OPENING THE BLACK BOX OF ACCURACY: AN ANALYSIS OF INTERACTIONS AMONG ERRORS IN COSTING SYSTEMS
COLLER, GRAZIANO
COLLINI, PAOLO
Category: MA = Management Accounting
Accuracy of costing systems is a central issue in management accounting research. Previous research on accuracy, has identified three main sources of errors affecting the design of a two stage costing system such as Activity Based Costing (ABC): aggregation, specification and measurement errors. Aggregation errors are modeled as a reduction in the number of resource or activity pools used to allocate resource costs to cost objects, and this modeling implies that biased and benchmark allocation mechanisms are not directly comparable. As a consequence, the interaction among errors is analyzed in terms of cost figures resulting from the biased versus the benchmark allocation mechanism, instead of comparing the allocation mechanisms step by step. In this sense, accuracy is a black-box that needs to be opened to fully understand the mechanisms underlying costing errors and their interactions. In this paper, we propose an analytical model in which aggregation errors are introduced without reducing the number of resource and activity pools. This approach allows for a direct comparison of the biased and the benchmark systems, and allows us to deepen our knowledge on error interactions.
INSTITUTIONAL ENTREPRENEURSHIP AND POWER: RESPONSIBILITY CENTRES IN PORTUGUESE HOSPITALS
CONCEIÇÃO, ANA
CLEGG, STEWART; MAJOR, MARIA
Category: MA = Management Accounting
The purpose of this paper is to theorize the changes derived from the introduction of a responsibility centre within a cardiothoracic surgery service. Grounding analysis in institutional theory we use Clegg’s (1989) ‘circuits of power’ framework to explain how the change process unfolded, despite all the pressures for stability. Our aim is to provide an analysis of a management accounting change steered by institutional entrepreneurs that incorporates a more explicit conceptualization of power than is often the case. Institutional entrepreneurship has rarely accounted for how changes are connected with power strategies in order to initiate an institutional change process. We find that in addition to the enabling conditions for divergent change noted by the institutional entrepreneurship literature, more explicit consideration of power relations is required. The institutionalization of change is conditioned by entrepreneurship that flows through three circuits of power. Strategies should be adapted according to possible changes in exogenous environmental contingencies and alterations in the actors’ relationships. The paper demonstrates the role of power relations in initiating and blocking institutional change.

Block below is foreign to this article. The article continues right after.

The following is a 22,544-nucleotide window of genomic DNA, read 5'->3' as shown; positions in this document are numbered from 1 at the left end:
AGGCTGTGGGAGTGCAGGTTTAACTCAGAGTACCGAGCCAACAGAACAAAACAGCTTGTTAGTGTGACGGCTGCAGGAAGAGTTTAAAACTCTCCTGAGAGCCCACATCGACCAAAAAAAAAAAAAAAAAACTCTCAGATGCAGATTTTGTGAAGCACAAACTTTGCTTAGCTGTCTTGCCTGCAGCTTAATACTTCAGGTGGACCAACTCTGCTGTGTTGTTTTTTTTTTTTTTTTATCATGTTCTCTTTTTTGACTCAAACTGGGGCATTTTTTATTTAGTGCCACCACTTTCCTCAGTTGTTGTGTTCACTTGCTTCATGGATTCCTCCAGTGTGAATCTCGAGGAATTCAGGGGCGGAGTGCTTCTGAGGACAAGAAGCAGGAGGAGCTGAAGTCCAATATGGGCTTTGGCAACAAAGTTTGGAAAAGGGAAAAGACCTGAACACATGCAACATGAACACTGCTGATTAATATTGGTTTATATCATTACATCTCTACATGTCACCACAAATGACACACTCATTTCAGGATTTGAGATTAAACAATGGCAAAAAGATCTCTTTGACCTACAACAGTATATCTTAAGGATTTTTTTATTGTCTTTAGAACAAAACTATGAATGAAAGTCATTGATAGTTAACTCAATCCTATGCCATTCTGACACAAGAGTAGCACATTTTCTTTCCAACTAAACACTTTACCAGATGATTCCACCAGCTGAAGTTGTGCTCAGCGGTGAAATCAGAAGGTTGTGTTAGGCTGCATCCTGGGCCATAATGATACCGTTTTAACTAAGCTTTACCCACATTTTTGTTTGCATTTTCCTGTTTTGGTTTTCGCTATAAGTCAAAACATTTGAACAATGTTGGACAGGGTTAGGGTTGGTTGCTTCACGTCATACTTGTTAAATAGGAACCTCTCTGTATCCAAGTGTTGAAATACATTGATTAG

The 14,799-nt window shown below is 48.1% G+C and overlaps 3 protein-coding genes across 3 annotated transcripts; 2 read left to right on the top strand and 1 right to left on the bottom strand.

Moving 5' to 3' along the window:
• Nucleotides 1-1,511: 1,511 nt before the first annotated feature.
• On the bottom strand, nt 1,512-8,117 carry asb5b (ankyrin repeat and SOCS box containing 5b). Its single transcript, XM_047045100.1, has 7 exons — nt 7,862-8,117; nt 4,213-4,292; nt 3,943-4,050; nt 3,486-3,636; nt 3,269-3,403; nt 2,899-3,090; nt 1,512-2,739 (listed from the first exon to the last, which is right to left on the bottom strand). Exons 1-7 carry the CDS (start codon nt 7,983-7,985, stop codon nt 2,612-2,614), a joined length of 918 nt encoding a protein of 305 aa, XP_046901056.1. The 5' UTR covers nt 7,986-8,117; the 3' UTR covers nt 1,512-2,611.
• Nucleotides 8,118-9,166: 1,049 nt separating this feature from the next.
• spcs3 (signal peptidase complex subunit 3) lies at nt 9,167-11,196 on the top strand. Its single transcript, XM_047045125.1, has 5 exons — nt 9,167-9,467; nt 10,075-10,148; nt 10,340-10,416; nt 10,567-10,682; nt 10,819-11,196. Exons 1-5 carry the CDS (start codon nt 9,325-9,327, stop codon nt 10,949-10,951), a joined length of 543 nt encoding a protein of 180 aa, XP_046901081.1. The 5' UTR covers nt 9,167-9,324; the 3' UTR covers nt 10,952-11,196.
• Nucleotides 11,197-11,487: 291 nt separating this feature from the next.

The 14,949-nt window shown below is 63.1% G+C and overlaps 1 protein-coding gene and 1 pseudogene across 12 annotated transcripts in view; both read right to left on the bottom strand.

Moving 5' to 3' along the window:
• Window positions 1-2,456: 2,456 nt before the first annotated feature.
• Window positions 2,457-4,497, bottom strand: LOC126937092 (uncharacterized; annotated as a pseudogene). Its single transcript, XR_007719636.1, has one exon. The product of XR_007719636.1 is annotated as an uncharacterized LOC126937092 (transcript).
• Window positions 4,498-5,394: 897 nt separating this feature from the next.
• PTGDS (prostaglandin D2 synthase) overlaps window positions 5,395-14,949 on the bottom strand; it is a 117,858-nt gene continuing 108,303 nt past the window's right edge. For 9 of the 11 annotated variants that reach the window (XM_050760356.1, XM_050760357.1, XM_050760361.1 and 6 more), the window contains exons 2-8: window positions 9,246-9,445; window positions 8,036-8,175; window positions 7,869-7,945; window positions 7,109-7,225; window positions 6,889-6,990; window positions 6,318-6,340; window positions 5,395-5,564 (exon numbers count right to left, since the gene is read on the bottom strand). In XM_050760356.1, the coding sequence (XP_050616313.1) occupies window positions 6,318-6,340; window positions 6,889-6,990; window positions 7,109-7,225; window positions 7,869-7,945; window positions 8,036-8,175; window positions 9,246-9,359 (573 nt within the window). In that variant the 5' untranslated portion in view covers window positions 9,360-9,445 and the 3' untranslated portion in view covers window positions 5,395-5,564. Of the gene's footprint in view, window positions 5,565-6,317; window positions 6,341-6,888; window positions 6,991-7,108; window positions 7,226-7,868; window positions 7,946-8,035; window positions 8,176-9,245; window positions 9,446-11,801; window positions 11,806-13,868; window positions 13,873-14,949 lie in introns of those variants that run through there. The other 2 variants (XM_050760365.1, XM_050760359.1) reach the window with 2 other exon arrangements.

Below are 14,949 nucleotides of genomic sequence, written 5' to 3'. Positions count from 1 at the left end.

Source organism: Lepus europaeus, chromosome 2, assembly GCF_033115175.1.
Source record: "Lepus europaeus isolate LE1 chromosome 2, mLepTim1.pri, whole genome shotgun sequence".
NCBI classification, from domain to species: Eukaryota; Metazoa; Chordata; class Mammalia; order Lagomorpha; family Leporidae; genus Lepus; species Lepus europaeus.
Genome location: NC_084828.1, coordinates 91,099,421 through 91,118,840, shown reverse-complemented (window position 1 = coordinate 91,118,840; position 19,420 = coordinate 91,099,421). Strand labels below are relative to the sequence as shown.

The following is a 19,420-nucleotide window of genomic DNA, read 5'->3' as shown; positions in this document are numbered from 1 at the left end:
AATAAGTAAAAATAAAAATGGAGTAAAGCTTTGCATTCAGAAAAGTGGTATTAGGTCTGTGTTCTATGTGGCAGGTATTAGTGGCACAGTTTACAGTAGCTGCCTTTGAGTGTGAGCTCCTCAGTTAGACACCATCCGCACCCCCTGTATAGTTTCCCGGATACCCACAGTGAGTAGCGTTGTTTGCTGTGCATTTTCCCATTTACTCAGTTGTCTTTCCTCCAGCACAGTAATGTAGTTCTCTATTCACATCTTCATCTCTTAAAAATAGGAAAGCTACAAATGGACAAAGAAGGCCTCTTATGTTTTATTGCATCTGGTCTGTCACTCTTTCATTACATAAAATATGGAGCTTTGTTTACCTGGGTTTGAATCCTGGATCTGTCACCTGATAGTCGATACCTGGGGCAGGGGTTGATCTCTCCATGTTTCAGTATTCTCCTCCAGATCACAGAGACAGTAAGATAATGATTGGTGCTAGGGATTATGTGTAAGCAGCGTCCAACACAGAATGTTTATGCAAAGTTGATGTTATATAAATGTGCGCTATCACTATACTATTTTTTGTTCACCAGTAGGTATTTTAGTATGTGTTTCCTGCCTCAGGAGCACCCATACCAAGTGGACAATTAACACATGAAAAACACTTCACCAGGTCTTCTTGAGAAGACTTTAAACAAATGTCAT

BANKRUPTCY IN GROUPS
CORREIA, MARIA
BEAVER, WILLIAM; CASCINO, STEFANO; MCNICHOLS, MAUREEN
Category: FA = Financial Analysis
We examine bankruptcy within business groups. Using a large cross-country sample of group-affiliated firms, we show that group structure matters for parent and subsidiary bankruptcy prediction. The association between parent and subsidiary default probabilities varies with the level of subsidiary integration within the group and country-level institutional quality. A shock to the parent probability of default is less likely to propagate to subsidiaries in countries with strong anti-self-dealing, investor protection, director liability and related-party transaction regulations. Our evidence is consistent with intra-group credit risk management in the form of propping and tunneling of funds among group firms.
THE INFLUENCE OF THE CEO’S PERCEPTION TOWARDS AUDITING ON AUDIT DEMAND
CORTEN, MAARTEN
LYBAERT, NADINE; STEIJVERS, TENSIE
Category: AU = Auditing
This study examines the influence of the CEO’s perception towards auditing on both audit quality (whether the firm hires a Big4 auditor or not) and audit quantity (the amount of audit effort that has to be performed) demand. While agency theory suggests that including this perception would not lead to an additional demand effect because of the assumption of rational behavior, upper echelons theory contests this and considers CEOs to take at best bounded rational decisions. This study provides evidence that the upper echelons theory is also (partly) able to explain audit demand because the CEO’s perception towards auditing was found to be an additional driver for this demand. More specifically, relying on the four dimensions of perceived value defined in the marketing literature (functional value, price value, social value and emotional value), we found the perceived social value of auditing to be significantly positively associated with audit quality demand only. In the audit quantity demand model, both the perceived social value and the perceived price value were found to have a significant negative effect while the effect of perceived functional value was found to be significantly positive. The CEO’s perceived emotional value of auditing was not found to be significantly associated with audit quality or audit quantity demand.
THE IMPLICATIONS OF ASSET REVALUATIONS ON MATCHING, MAPPING OF ACCRUALS, AND RELATIVE CONSERVATISM